Forge

rcers 02-19-2014 12:52 AM

Quote:

Originally Posted by thepiper92 (Post 940347)
Probably more relaxing with an iron. First ill have to see how the balsa part goes.

Yep it us. And you won't warp your airplane or burn holes in stuff. Trust us.

thepiper92 02-19-2014 01:49 AM

B:rolleyes:
Quote:

Originally Posted by Forge (Post 940366)
Piper,

Best of success with your new build. I also put that plane together a few years back and it is a great flier. Very smooth and forgiving.

I also recommend using an iron for covering as I also found that it gives me more control...

I did post a build log a couple of years ago that you may find of interest. I also modified a few of the designs of the plans, like sheeting the front top of the wing for extra strength, plus it may help you avoid warping when covering. And, adding a steerable tail wheel. The plane had no problem with a little extra weight.

here's the link to my build log, if you're interested:
http://www.wattflyer.com/forums/show...&highlight=p47

I also have a video of my maiden flight on page 3... it was a fun one... you may get a laugh.

Good luck! [popcorn] I'll be watching.

Forge

What did you use for the tail wheel, and does that connect right to the rudder, or two seperate rods. It's seems you covered individual parts, does the horizontal and vertical stab and wings just slip in, what holds them in place? What control rods did you use? I like your retract setup, specifically the axle parts than look like they can be adjusted on the retract, rather than bending the wire.

Forge 02-19-2014 02:12 AM

Piper,

I built that baby about 5 years ago… :roll: I think the tail wheel was just some dubro small wheel, and the control wire ties right into the rudder servo with a little bit of epoxy…. kinda jury rigged it. You could have it attach somehow right to the rudder.

The stab just glues onto the back of the fuselage and the elevator is connected with a wire. The main wing is pre assembled, then cover it and then slide it into the cutout in the fuselage. When you are happy with the position of the wing just glue it into place with a few drops of glue.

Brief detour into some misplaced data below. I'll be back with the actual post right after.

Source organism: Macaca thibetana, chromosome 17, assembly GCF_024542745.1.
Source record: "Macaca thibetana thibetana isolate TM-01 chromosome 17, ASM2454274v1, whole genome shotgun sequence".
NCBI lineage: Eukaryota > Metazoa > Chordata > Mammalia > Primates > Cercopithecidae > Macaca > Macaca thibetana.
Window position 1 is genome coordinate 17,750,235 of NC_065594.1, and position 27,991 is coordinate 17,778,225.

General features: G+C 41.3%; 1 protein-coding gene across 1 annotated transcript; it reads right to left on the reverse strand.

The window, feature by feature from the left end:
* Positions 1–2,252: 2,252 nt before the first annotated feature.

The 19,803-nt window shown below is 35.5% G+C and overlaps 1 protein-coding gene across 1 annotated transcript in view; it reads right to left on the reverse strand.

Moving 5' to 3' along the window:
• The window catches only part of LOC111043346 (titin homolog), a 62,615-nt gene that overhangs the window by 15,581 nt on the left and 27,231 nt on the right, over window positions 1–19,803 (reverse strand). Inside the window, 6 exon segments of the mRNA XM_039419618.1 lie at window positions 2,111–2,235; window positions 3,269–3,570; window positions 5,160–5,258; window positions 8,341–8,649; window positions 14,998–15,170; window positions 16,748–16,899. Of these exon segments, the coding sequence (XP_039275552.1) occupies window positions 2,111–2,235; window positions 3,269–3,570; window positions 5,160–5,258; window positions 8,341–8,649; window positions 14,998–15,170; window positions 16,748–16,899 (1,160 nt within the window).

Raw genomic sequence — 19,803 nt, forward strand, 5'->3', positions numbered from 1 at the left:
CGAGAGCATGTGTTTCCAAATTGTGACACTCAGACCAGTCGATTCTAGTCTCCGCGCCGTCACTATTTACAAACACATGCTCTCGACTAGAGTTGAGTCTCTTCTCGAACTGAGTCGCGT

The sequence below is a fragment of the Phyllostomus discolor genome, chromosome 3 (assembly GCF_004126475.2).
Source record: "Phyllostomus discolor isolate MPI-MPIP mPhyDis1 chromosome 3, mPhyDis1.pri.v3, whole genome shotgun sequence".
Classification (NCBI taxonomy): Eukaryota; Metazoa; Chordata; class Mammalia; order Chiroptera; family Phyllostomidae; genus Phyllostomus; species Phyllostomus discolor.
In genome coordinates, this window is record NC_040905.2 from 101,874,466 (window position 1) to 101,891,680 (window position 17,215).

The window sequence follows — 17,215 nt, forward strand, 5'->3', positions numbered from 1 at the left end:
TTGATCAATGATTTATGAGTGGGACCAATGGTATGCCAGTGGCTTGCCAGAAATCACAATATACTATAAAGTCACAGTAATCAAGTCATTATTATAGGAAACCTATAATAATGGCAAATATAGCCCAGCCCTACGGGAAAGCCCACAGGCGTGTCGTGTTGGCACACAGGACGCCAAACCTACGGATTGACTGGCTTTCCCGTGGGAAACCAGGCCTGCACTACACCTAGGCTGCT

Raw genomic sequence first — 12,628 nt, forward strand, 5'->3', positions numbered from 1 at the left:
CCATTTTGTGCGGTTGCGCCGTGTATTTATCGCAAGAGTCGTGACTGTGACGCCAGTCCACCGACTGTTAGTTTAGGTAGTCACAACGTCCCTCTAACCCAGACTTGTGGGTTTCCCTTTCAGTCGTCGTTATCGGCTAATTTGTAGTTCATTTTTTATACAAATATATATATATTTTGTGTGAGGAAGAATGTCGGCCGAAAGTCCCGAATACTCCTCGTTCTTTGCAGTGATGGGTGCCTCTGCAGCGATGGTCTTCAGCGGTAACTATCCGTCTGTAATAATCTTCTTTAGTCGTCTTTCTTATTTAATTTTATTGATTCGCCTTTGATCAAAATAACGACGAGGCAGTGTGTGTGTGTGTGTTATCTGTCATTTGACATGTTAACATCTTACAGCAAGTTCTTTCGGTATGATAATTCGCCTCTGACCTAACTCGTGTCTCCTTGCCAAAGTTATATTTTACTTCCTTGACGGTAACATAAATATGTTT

…oh the retracts. they are fun and make a difference in the way the plane flies, but they are a pain to get working smoothly...::o but they are fun. I recommend it although others might say it's not worth it. after using some of the prefab electric retracts like the e-flite one's, I may never go back to the mechanical set up… although the prefabs are more money… they do work nicely.

good luck! :ws:

Forge

thepiper92 02-19-2014 02:30 AM

Is it just one servo for the ailerons. It's hard to tell in the plans, it seems as they go through the wings, bending back. I was thinking of using the Sullivan rods with the metal connectors. The nylon ones are a tad too flexible. I will still attempt to fit servoless retracts. How do you mean wire holds in the elevator, it isn't glued in place? Did you find the stringers long enough for the fuse?

Forge 02-19-2014 03:00 AM

Piper,

I believe you're right, the plan calls for one aileron servo. I ended up going with 2 aileron servos, mounting one into each wing. It adds a little weight, but it's a lot easier to set up and gives you a lot easier adjustment for tweaking. and more power for control…your call.

regarding the elevator, I just used a small piece of straight wire and bend about a 1/4" 90 degree bend into each end of the wire. Then push (or drill) the 1/4" piece into the back of each half of the elevator. epoxy in place on a flat surface and you've connected the 2 halves of the elevator together….hope this make sense. ::o

Forge

thepiper92 02-19-2014 03:11 AM

Oh I did that, the halves are connected with the wire provided. First think I did lol. Do you slip in the elevator, then the stab, gluing the stab in. That's what I did with the p51. Sorry for all of these questions, I like to know before I get to that points. This is my first build without directions, and with the p51 I used more directions than plans. Also the p51 has better labeled plans. The p47 plans have arrows pointing with no label, and some sizes are wrong it seems. I can't figure out the 5 inside a hexagon, and the 7 too...at least the fuse looks okay. At looking at your build it seems the stringers end at the k piece area I believe. The plans make it look like they continue. I built my fuze differently, gluing the frame pieces to the subframe, rather than gluing the sub frame then the frame parts on top. This gave me more to grab onto I feel.

Forge 02-19-2014 03:39 AM

Piper,

No problem, glad to help…

Again it was a long time ago….but I believe I glued the entire elevator assembly onto the fuse (after it was covered.) then I glued the rudder stab next, and finally the rudder surface.

There is also really excellent build log posted on RC groups here, which I found to be a huge help. And, I do remember this build being a challenge. Interestingly enough I built the Mountain Models P51 first, followed right after by the Manzanolaser P47. The P47 was a challenge without instructions…. :<:

here's the link to the other build:
http://www.rcgroups.com/forums/showt...=835840&page=3

Good luck

Forge